Perhaps my favorite example of this dual quality in Morimi’s work, this ability to embrace magical realism as both a source of wonder and a reflection of character, is The Eccentric Family. The story centers on a magically embellished version of Kyoto, populated with tengus and tanukis who secretly mingle with the city’s human occupants. The Eccentric Family is littered with sequences of pure, fantastical wonder, sequences designed to make you gasp at their invention or visual splendor. In one episode, a protagonist walks through a teashop into an impossibly extended hallway, only to arrive at a lake that could only exist in a pocket dimension. In another, Kyoto’s floating barge festival sees all of the city’s creatures taking to the sky, riding among dancing lanterns in boats, floating teahouses, or whatever else will carry them.


The Eccentric Family


And yet, in spite of all these fantastical embellishments, The Eccentric Family is an intimate and carefully observed human drama. Its titular family are the wife and children of a local tanuki leader — its story largely concerns all of them coming to terms with his death and looking forward to adulthood. How we engage with a towering familial legacy, the ways different people articulate and overcome guilt, the power of family and community, and the restless ambiguity of young adulthood — The Eccentric Family explores all these topics with thoughtfulness and insight, letting its fantastical elements both echo its themes and shroud them in a comforting blanket of wonder.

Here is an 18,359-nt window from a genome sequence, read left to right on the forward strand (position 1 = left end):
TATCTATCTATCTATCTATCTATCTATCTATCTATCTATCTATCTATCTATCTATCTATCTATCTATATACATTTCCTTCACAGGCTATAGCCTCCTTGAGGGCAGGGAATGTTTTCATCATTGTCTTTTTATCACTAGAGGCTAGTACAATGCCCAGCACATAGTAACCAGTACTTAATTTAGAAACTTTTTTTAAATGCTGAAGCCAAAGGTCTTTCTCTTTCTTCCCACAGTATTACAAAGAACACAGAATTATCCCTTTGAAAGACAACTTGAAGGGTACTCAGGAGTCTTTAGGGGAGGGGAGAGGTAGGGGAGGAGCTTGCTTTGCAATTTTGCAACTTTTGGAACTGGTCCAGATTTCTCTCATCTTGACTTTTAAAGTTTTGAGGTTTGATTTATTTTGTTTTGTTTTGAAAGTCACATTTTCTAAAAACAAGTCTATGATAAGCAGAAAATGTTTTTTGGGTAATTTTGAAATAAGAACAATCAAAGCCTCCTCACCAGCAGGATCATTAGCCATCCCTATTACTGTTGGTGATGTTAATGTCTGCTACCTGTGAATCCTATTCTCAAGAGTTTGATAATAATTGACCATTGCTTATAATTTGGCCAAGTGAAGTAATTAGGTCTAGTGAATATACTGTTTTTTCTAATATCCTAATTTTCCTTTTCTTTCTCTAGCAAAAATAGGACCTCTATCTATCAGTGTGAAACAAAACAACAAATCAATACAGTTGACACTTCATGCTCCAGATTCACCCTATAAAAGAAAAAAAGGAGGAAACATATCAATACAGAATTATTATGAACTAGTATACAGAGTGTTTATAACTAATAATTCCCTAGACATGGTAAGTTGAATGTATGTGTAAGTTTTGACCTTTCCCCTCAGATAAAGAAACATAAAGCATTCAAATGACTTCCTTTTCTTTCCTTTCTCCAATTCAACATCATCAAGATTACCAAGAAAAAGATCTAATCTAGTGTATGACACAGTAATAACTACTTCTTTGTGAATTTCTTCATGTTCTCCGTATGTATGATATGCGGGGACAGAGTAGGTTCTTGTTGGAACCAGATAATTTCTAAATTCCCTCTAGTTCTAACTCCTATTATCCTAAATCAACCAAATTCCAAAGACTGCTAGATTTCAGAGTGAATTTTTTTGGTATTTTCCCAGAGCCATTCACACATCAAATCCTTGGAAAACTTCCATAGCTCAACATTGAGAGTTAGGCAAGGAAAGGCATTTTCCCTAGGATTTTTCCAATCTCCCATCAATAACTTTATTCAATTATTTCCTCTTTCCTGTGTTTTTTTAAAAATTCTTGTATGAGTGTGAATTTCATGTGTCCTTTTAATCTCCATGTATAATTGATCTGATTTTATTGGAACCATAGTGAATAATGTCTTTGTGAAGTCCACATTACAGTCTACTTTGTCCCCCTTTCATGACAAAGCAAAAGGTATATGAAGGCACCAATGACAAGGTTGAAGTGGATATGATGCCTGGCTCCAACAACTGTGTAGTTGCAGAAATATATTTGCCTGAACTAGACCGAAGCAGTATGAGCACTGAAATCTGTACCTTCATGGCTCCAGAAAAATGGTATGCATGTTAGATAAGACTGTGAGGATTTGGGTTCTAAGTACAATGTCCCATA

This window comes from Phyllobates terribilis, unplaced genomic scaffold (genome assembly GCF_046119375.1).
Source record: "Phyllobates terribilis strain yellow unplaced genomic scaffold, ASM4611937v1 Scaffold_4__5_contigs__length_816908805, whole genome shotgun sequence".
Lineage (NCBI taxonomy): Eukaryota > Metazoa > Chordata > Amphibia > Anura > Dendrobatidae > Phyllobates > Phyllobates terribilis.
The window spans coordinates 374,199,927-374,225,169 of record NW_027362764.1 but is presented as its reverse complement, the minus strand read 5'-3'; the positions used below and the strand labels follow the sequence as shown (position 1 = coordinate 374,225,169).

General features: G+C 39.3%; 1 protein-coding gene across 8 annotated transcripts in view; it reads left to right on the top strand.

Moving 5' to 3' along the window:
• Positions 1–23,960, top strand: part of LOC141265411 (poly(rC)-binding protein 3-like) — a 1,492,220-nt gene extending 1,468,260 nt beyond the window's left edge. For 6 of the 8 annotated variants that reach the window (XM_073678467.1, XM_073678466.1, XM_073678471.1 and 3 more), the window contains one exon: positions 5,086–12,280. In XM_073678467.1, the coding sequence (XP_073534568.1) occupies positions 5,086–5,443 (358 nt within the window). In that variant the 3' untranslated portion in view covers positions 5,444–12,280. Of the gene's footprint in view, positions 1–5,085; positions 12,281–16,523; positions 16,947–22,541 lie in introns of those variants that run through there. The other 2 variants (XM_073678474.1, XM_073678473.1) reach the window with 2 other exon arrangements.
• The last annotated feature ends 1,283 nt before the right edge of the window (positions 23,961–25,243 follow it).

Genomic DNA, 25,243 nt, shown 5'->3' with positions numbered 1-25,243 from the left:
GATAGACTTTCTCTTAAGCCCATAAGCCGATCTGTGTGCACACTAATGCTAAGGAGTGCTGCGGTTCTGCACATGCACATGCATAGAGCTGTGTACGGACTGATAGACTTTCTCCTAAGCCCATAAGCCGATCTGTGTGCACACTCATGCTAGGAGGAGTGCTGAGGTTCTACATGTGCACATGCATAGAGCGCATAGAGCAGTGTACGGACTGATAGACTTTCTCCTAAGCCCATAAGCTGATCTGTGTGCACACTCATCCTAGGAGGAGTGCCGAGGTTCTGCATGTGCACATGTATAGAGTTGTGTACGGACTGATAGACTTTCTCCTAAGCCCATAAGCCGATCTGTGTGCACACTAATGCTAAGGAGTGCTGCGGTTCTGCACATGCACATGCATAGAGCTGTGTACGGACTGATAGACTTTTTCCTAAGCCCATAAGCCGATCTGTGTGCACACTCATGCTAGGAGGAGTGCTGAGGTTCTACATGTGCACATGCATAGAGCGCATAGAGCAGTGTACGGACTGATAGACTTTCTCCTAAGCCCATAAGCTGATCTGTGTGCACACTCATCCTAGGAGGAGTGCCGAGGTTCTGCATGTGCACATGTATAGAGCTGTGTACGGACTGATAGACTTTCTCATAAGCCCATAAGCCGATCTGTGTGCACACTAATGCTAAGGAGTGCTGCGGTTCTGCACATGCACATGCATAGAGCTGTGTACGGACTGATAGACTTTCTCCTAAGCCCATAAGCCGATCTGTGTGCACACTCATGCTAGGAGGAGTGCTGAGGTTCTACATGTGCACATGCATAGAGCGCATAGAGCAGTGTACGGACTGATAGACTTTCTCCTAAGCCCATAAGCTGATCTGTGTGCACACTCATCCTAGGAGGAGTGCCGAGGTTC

So it goes for all of Morimi’s stories, to a greater or lesser extent. Though he is happy to revel in fantasy, these fantasies always reflect genuine human experiences — the heady, anxious rush of college, the mercurial nature of grief, the burblings of first love. Morimi’s gift for both rich and light-handed characterization means his stories are populated with characters ranging from larger-than-life icons to familiar friends: dazzling femme fatales, ogre-like conspirators, cantankerous yet loving brothers. Guided by the whims of these characters, he sculpts stories that seem to wander through fantastical tangents, yet always arrive at something cohesive and insightful.


The Tatami Galaxy

Image via Funimation


Whether it’s the rich family drama of The Eccentric Family, the time-shifting anxieties of The Tatami Galaxy, or the sparkling adolescence of Penguin Highway, Morimi’s stories always offer a mixture of dazzling fantasy and poignant humanity. He understands that the magical or inexplicable can be its own reward, but his stories go beyond that, spinning pure invention into the embellished yet earnest truth of life as it is experienced. Anime is much richer for his work. I can’t wait to see his next story come to life.




Nick Creamer has been writing about cartoons for too many years now and is always ready to cry about Madoka. You can find more of his work at his blog Wrong Every Time, or follow him on Twitter.


Do you love writing? Do you love anime? If you have an idea for a features story, pitch it to Crunchyroll Features!